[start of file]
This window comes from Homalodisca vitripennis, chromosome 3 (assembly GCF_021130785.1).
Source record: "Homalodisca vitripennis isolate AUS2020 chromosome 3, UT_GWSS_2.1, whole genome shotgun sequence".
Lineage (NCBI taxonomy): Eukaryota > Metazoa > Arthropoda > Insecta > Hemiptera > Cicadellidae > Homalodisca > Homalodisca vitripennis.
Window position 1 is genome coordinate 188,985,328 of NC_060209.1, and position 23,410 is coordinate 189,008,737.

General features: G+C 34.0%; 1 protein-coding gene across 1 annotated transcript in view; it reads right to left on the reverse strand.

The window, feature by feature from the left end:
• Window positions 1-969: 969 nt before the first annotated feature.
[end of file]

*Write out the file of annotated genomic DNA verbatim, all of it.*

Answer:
This window comes from Homalodisca vitripennis, chromosome 3 (assembly GCF_021130785.1).
Source record: "Homalodisca vitripennis isolate AUS2020 chromosome 3, UT_GWSS_2.1, whole genome shotgun sequence".
Lineage (NCBI taxonomy): Eukaryota > Metazoa > Arthropoda > Insecta > Hemiptera > Cicadellidae > Homalodisca > Homalodisca vitripennis.
Window position 1 is genome coordinate 188,985,328 of NC_060209.1, and position 23,410 is coordinate 189,008,737.

General features: G+C 34.0%; 1 protein-coding gene across 1 annotated transcript in view; it reads right to left on the reverse strand.

The window, feature by feature from the left end:
• Window positions 1-969: 969 nt before the first annotated feature.